THAILAND'S political stalemate is set to drag on for at least two more months, after the Election Commission (EC) set the date for further voting for late April.
That means Thailand wil remain in political and administrative limbo with a government that has limited authority over budgets, projects and appointments.
"Everything will be on hold," said SCB Securities' senior executive Vikas Kawatra. "There will be a contraction in government spending, projects won't be approved, which will affect foreign investors. There will be a negative impact on consumption. All this will dent private investment."
The EC said advance voting will be held on April 20, for polling stations where it failed on Jan 26 because of anti-election protests by the People's Democratic Reform Committee (PDRC).
Voting in constituencies where elections could not take place on Feb 2 will be held on April 27, Election Commissioner Somchai Srisutthiyakorn said. This applies to 28 constituencies in the south, and a few in Bangkok affected by blockades by PDRC supporters determined to drive Prime Minister Yingluck Shinawatra out of office.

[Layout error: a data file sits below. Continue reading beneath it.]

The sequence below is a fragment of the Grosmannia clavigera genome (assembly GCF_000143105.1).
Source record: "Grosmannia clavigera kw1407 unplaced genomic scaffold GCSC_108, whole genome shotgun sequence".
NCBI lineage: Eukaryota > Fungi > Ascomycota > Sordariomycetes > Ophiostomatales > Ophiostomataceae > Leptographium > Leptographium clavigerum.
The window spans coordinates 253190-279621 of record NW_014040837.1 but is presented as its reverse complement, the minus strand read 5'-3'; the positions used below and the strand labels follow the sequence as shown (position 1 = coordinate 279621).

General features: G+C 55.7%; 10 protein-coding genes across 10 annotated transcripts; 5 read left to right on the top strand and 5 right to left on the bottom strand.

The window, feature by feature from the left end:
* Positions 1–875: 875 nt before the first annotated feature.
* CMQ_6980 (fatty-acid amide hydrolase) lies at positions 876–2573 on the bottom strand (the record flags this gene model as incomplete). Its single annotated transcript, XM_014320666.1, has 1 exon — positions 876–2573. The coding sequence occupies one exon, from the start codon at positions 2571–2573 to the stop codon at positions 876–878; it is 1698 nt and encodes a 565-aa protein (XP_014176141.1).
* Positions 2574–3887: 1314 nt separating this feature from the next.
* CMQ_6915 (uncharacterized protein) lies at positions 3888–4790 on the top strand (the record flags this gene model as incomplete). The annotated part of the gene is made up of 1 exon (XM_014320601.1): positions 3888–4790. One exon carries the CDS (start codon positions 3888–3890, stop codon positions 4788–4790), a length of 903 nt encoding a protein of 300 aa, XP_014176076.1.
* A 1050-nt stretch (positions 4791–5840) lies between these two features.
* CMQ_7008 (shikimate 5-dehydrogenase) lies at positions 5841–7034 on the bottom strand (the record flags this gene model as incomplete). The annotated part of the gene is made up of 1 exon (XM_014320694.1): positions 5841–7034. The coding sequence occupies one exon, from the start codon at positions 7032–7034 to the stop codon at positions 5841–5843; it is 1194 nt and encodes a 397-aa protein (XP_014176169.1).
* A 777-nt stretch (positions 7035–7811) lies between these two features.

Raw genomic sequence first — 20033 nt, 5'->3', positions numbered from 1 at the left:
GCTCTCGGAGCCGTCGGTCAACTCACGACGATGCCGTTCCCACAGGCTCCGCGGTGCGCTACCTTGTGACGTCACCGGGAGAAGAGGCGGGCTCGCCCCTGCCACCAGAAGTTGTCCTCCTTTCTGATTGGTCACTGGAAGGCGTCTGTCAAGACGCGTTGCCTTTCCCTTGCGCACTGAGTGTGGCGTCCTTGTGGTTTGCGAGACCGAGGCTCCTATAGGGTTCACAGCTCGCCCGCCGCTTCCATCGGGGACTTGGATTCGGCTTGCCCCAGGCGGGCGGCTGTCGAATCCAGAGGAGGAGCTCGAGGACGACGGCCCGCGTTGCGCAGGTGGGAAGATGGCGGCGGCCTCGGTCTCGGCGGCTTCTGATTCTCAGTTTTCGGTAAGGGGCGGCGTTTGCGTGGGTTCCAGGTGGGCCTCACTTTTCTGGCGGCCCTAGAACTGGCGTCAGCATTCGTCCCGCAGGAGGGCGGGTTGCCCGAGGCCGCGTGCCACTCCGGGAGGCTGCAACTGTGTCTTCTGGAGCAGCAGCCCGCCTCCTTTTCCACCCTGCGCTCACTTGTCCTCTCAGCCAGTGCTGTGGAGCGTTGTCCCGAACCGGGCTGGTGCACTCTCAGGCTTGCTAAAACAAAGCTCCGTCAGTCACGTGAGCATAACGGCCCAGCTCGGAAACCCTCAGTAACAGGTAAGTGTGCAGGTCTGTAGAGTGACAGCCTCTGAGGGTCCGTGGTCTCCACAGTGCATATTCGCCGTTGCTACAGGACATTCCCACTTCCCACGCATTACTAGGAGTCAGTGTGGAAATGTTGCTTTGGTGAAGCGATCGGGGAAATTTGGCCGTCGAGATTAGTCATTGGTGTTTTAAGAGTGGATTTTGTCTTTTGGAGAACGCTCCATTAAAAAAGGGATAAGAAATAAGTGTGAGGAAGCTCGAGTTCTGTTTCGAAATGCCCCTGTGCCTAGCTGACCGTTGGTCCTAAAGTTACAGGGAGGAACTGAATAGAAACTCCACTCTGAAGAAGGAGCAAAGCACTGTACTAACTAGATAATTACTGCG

Said Mr Kawatra: "The problem is we don't know what the state of affairs is going to be at that point in April."
The PDRC rejects the election, saying the process is corrupted and co-opted by the ruling Puea Thai party, with Ms Yingluck's brother Thaksin pulling strings from abroad. It wants an appointed "people's council" to push through sweeping reforms before Thailand returns to the polls.
The government has other problems too. Voter turnout at the incomplete Feb 2 election nationwide was around 47.7 per cent and under 30 per cent in Bangkok alone. The government's critics see this as a stamp of disapproval, even if a boycott by the opposition Democrat Party ensures a win for the Puea Thai anyway.
But the Puea Thai is determined to stick to its guns, following the constitutionally mandated elections even as legal challenges to its legitimacy mount.
A charge of dereliction of duty against Ms Yingluck over a backfired rice purchase scheme could force her to be suspended from duty and even impeached - but the administration will cling on, senior party insiders say.
On Tuesday, Ms Yingluck denied that the government could not pay tens of thousands of farmers for rice bought from them at prices above the world market's.
Her government was not broke and will pay the farmers, she insisted. But PDRC leader Suthep Thaugsuban last night called for another big push this Friday and Saturday to force the Yingluck government out of office.
"This gives the government's enemies more time to bring it down. The PDRC will have to continue protesting," said Chulalongkorn University professor of political science Pitch Pongsawat. "This is going to be a long battle."
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